Two new Storefront installations – Under Maintenance by Nina Vichayapai, and Fertile Remnants by Clarissa Callesen – are now on view at the Meydenbauer Center in Bellevue, WA, now to March 2020. Presented by Shunpike as part of its acclaimed Storefronts program, the installations have been sponsored by Meydenbauer Center.
ARTIST: Nina Vichayapai
WORK: Under Maintenance
My work addresses how surroundings come to embody experiences of humans in migration. From representing the private interiors of the home to the ambiguity of wild landscapes I reveal the ways in which environments expose personal and social histories. Drawing upon research and my experiences as a second-generation immigrant to reflect upon the conditions of society as they connect to history, I highlight migrations spurned by trauma, survival, opportunity, and exploration. My work shows that these journeys do not occur without leaving traces upon the self or the places they happen through. I build installations of soft sculptural objects which represent metaphors to these themes. The vibrant displays created are made of textiles associated with domestic interiors and serve as an homage to homemaking. Representing a range of objects with these fabrics is how I express the concept of a dynamic and migratory home. One which travels and evolves with our identities to ground us as we navigate our lives.
ARTIST: Clarissa Callensen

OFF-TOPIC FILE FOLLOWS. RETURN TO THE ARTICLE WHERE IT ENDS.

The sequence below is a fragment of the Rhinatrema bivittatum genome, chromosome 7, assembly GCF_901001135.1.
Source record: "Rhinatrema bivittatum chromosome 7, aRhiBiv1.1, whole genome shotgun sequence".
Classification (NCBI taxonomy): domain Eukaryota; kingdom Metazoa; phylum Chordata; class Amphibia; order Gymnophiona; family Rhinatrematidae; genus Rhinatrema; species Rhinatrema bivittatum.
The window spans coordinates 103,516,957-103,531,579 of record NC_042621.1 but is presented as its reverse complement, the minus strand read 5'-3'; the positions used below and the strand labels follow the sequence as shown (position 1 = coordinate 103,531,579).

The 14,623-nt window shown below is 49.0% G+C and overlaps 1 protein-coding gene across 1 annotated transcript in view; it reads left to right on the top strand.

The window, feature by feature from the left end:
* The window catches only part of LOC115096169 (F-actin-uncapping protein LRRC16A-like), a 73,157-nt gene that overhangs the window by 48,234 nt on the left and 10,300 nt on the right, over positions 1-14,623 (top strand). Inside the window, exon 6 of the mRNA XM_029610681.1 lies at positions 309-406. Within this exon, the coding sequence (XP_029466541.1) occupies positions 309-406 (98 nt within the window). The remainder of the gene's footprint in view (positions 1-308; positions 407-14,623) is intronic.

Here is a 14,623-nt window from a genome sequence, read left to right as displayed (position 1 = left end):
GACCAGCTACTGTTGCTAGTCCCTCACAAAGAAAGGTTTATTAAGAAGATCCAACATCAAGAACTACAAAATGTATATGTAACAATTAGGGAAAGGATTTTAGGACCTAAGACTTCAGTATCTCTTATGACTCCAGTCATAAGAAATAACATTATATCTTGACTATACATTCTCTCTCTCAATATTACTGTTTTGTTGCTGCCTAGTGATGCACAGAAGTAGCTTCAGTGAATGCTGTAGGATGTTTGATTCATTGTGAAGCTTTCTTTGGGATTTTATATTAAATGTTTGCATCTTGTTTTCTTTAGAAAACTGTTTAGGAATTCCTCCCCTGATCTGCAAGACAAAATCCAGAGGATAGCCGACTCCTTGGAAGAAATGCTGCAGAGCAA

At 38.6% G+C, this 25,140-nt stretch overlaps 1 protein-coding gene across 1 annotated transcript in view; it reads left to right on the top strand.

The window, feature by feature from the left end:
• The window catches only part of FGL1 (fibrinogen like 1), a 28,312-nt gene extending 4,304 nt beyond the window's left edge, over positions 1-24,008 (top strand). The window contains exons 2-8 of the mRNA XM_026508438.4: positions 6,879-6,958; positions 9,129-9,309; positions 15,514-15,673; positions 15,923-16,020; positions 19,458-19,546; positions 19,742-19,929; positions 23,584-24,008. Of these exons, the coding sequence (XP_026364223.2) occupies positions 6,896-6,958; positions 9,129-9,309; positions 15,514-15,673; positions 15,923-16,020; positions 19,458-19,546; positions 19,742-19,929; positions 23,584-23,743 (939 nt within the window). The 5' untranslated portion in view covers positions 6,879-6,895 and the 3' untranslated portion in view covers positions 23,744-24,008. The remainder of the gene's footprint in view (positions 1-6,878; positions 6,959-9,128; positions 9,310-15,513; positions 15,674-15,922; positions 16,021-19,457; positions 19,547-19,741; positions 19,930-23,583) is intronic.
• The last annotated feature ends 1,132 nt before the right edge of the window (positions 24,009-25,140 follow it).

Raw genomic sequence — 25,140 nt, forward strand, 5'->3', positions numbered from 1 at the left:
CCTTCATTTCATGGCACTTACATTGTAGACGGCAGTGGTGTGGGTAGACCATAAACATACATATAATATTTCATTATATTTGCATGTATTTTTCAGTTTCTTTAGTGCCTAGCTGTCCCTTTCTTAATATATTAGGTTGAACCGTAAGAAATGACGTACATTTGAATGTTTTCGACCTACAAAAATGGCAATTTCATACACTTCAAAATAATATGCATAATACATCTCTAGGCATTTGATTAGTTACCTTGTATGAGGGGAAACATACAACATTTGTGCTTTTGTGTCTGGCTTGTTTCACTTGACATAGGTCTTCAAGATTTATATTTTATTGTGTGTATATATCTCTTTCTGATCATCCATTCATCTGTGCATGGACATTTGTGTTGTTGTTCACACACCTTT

WORK: Fertile Remnants
My work is grounded in materiality. Interaction with material objects is a part of our daily life. Those items range from deeply symbolic to completely disposable. We are all interconnected through commonplace matter. I create by physically interacting with my materials. I search and collect, inspect and experience, touch, and smell, contemplate and see. The process becomes a kind of meditative puzzle to find the connections between the objects. Looking to the way they communicate, either attracting and complimenting or repelling and contradicting. I wish to see past an object’s original purpose or identifying qualities and see it as a raw material that communicates in shape, texture, and color. I like to think of myself as an alchemist using my caldrons of rust and plants to transform the very essence of a discarded object. I like to fool your eye. Creating illusions of rock and bone from fabric and junk making you question what you perceive. Through this alchemy the meaning of the objects becomes malleable and a new identity is constructed. Both physically and emotionally I challenge myself to look critically at what our culture labels as repulsive, scary, or unacceptable. Finding the beauty and value in the trash on the ground and honoring the fertility contained within messy human struggles. My work is also informed and inspired by the natural world and the inevitable processes of death and decomposition, birth and regrowth. Exploring the parallels between those external processes in nature with the inner environment of our minds and emotions. I am intrigued by the vitality contained within “undesirable” natural environments and processes such as the decomposition of debris into life feeding compost, or the “unsightly” brush and bramble patches that support integral populations. We live in a world of sharp contrast; the beauty of life and creation exists beside pointless destruction and devastating heartache. To live in this world, we must learn to hold the two experiences simultaneously. Currently, recycled textiles are my primary medium. I love the intimate connection to our daily existence. We wear our favorite shirt until it is threadbare. We create life, give birth, and die surrounded by smooth sheets and soft bedding. We use clothing to honor our historic cultures and to identify our social groups. We carefully choose special garments to mark significant milestones of our lives. The very fabric is infused with social practice, history, and human connection.